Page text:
When activist shareholders threaten to spill your board, it pays to be prepared.
There has been a very significant increase in shareholder activism recently and in particular an increase in Board spill proposals. A Board spill is really a situation where an activist takes a position that the existing directors of a company should be replaced by a new set of directors.
We have seen this globally, and in particular in the United States there has been some very high profile Board spills including one recently for Hess Corporation. We are also seeing globally the emergence of specialist funds in this area who are specifically looking for undervalued companies and targeting those companies through Board spill proposals.
In Australia we have seen a number of Board spills but they have tended to be at the smaller end of the listed market. We think there will be an increase in Board spills and that will be across the board, both small companies and large companies going forward.
There are really three drivers for the continued increase in shareholder activism and any particular Board spills in Australia.
The first driver is the legal framework in this area and it really is tilted towards the shareholder activist rather than the incumbent directors. One of the key rules in this area is that if you own 5% of a company, or if you can solicit the support of 100 or more shareholders, you can send a notice to the company requisitioning a Board spill and that’s, in my view, a very low threshold to have to meet. The introduction of the two strikes rule again will create more forced Board spill situations with companies going forward and there are a number of other rules as well that help activists including the ability to access the company’s share register and send PR materials directly to shareholders. So that’s the first reason – the fact that the legal framework really is tilted towards the activist rather than the incumbent directors.
The second reason we think there will be an increase in activity in this area is around the cost of a proxy battle. The activists are generally companies or funds who are well funded, they have deep pockets and they are ready for a proxy fight – they are happy to have their names in the newspapers. On the other hand you have directors who have limits around their ability to use the company’s funds to defend themselves – they generally don’t want their reputations and their names in the newspapers in relation to the proxy battle and in that situation with that dynamic you can see why in many cases an incumbent director forms a view fairly quickly that in fact they would prefer just to step down gracefully rather than go through a difficult Board fight.
The third reason we think there will be an increase in shareholder activism and Board spills in Australia is that it may be a viable alternative to the traditional hostile takeover bid.
In the past where a bidder has knocked on the door of a company and hasn’t been able to get the support of the target Board – in many cases they have just launched a hostile takeover bid and there are a number of problems with that. One of the problems is that you do need funding in place upfront for the entire equity value of the company. You generally don’t have due diligence at the beginning of the process and it’s a very protracted and long process – it often takes three to six months to finish and in most cases you need to increase the offer price to actually succeed. So that is quite a problematic and difficult path.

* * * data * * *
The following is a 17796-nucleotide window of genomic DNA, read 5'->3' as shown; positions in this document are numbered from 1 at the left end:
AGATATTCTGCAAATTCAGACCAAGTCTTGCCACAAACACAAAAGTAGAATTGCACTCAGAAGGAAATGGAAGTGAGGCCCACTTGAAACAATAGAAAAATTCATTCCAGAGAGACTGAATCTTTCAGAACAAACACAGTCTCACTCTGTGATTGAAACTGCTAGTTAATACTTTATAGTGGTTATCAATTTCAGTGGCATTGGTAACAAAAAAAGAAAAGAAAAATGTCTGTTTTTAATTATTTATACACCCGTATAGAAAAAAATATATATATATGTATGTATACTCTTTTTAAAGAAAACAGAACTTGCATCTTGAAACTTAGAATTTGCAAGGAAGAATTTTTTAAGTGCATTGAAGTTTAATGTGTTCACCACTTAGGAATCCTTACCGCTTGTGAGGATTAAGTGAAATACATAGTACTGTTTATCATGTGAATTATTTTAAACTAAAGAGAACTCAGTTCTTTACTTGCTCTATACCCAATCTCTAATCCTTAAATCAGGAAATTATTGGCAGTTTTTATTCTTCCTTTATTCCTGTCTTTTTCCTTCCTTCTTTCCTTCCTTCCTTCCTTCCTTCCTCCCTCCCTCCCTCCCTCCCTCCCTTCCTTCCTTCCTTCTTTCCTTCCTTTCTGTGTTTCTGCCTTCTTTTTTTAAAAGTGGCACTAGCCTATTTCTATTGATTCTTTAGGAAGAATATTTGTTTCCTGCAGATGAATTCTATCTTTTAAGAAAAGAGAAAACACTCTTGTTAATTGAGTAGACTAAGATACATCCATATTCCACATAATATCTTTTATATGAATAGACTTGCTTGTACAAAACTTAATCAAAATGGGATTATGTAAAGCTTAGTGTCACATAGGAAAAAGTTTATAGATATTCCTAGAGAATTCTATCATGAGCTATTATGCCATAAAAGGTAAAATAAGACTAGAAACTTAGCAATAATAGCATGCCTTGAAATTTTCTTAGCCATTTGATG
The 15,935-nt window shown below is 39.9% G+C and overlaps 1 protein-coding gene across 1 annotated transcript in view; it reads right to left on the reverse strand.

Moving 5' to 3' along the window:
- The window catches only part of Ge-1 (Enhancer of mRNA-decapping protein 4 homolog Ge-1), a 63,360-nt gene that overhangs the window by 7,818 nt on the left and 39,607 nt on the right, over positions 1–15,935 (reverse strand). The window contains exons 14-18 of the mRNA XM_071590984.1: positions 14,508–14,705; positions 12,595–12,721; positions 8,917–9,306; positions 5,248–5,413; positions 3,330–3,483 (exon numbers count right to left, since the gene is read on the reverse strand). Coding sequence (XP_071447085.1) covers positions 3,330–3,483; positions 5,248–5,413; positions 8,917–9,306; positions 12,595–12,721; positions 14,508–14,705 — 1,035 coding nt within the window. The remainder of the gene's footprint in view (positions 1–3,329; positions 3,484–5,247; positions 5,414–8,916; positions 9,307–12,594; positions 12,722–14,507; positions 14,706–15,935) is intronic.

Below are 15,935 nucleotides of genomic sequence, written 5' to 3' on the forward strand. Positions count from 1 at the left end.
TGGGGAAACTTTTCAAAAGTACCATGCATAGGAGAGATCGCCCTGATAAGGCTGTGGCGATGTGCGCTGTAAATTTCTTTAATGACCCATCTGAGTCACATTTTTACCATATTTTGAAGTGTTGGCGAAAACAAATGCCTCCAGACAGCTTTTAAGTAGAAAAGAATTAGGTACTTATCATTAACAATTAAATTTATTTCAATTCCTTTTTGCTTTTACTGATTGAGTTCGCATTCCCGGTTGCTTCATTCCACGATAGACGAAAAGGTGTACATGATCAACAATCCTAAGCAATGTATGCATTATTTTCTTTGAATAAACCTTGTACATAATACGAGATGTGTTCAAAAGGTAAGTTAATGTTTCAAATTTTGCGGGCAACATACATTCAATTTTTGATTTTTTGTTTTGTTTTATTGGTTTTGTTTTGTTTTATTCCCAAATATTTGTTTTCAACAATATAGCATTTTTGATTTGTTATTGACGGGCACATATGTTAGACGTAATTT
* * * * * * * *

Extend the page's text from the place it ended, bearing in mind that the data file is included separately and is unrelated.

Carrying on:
On the other hand, a bidder may well want to use a Board spill resolution as the first step towards a change of control transaction. So they could put forward a new slate of candidates which may be more open to consider a proposal down the track. They don’t need much capital to do that – they only need a very small shareholding and they are really not taking much risk at that point in time. If the Board spill resolution is successful they can then move forward with the conventional offer letter, access to due diligence and also a friendly proposal hopefully with the support of the Board. So we think that’s quite a viable alternative that may be considered going forward by companies.
So what can companies do about this? Well one of the key things is to understand that you need to be prepared because if you have performed badly then you are a company who is vulnerable to a Board spill.
And there are a few specific steps you can take. One is to make sure you know who your underlying shareholders actually are and that involves sending regular beneficial tracing notices out to your shareholders. Another key step is to communicate regularly with those shareholders at the right level. And finally a number of companies that we are involved with are very good at defence preparation and are extremely prepared in the event of a hostile bid including through takeover response manuals.
In our view the breadth of that preparation should be extended to Board spill proposals and takeover response manuals should include the rules around Board spills and how the company’s proposing to respond to any Board spill that may emerge.
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